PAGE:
12 May 2000



Declining employment

prospects in UK agriculture

are prompting many of those

in the industry to look

elsewhere to farm. One

organisation to gain is VSO,

as David Cousins heard

WITH UK agriculture four years into a recession, its tempting to jump ship and look for employment possibilities in parts of the world where farming is more profitable and less regulation-bound. New Zealand, Canada and Australia are all obvious targets, but what about Kenya? or Uganda, Tanzania or Namibia?

These may not seem logical places to take your farming skills to, but theres an urgent need for them right across sub-Saharan Africa and Asia. Thats the opinion of VSO placement adviser Kirstin Johnson. She says that although theres been a sharp increase in those in farming and its ancillary industries applying for placements with VSO, theres still a pressing need for more.

VSO doesnt just send agricultural experts to developing countries either; health, education, engineering and business experts are equally in demand. In all, about 30 agricultural advisers of one sort or another head off to their host countries each year.

Its not a static set of countries either. UN data on indicators of poverty like infant mortality and literacy are used to compile a list of needy nations. These change over time.

Requests for agricultural experts come from the ministry of agriculture in a particular country or – more likely – from one of its district branches. Or from one of the many small non-government organisations that operate in developing countries. They may need someone to manage a farm, or to improve a dairy herd, or provide vaccination advice.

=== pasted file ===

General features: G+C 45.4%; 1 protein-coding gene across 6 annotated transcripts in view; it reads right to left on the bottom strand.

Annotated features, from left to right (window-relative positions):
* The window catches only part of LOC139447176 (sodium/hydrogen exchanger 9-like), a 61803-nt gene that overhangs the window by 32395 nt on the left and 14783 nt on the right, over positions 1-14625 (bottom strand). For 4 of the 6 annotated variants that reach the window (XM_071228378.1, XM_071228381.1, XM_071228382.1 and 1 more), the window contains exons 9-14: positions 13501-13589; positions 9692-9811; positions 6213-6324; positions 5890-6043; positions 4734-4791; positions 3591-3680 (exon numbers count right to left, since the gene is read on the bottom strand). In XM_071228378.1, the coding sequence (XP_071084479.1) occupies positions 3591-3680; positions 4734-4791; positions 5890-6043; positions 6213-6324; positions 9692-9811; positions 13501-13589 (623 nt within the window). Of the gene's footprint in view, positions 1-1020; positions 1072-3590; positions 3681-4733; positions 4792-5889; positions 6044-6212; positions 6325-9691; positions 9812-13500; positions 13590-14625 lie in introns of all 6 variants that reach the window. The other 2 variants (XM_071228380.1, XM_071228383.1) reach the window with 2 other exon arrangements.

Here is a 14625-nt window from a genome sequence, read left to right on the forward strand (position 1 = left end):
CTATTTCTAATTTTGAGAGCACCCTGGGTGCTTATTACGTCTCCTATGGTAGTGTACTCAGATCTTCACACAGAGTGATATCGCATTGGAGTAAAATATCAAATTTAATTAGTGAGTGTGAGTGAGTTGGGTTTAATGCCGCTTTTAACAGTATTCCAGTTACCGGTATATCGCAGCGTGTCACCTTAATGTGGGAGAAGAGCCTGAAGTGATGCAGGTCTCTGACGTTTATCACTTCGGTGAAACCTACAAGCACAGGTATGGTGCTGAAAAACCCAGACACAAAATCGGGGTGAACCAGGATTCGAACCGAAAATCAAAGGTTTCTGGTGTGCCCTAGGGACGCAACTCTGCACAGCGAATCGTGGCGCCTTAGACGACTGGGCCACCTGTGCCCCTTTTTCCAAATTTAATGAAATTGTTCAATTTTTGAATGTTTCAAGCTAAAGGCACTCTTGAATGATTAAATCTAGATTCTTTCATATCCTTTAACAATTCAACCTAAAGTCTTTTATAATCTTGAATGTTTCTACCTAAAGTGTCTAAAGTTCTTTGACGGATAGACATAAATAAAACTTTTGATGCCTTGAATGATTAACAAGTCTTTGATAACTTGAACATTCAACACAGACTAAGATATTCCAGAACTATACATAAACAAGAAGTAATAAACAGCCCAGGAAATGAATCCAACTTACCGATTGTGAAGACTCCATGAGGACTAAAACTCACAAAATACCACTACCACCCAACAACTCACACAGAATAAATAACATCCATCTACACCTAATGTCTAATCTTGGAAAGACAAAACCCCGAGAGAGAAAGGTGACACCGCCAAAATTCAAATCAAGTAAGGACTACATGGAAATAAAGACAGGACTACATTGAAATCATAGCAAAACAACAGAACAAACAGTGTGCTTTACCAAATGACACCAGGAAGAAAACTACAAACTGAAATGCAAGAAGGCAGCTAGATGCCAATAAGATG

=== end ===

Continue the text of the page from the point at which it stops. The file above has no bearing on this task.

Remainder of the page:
While vast swaths of Africa are in urgent need of agricultural advice and training, the farms that VSO volunteers go to are sometimes even needier than that. They often have to support schools for ill or disabled children, a group that finds itself particularly disadvantaged in countries where there is no welfare state.

While there has always been a steady flow of VSO volunteers from the UK farming community, Kirstin Johnson has noticed a sharp increase in applications in the last six to eight months. "We think that part of the reason is that many people are becoming disenchanted with the increasing emphasis on profit and loss in British farming," she says. "A lot of people here have all the skills and energy to put into farming but find that those skills arent valued. They also want new challenges."

What qualifications

do you need?

"For a start, we specify that you are between 23 and 68," she says. "However the average age of those taking up VSO placements now is 36, whereas 15 years ago it was more like 27. Being older can be advantage as youre often working in cultures where age denotes wisdom and where it can be more difficult for a younger person to command respect.

"You do need to have agricultural qualifications, whether its a degree, HND or whatever, though we do sometimes make exceptions where someone is a particularly good all-rounder. Equally, you should have had 1-2 years of practical farming experience, ideally helping to manage the farm business and working with other people."

The right personal qualities are important. You need to have an outgoing personality, be able to deal with others and be a good listener. You have to be a realist too – dont get carried away with the idea that youre going to save the world. Finally, you need to examine your own motivations – if all your reasons for going are negative (get away from UK farming, get away from family, etc) you should perhaps reconsider.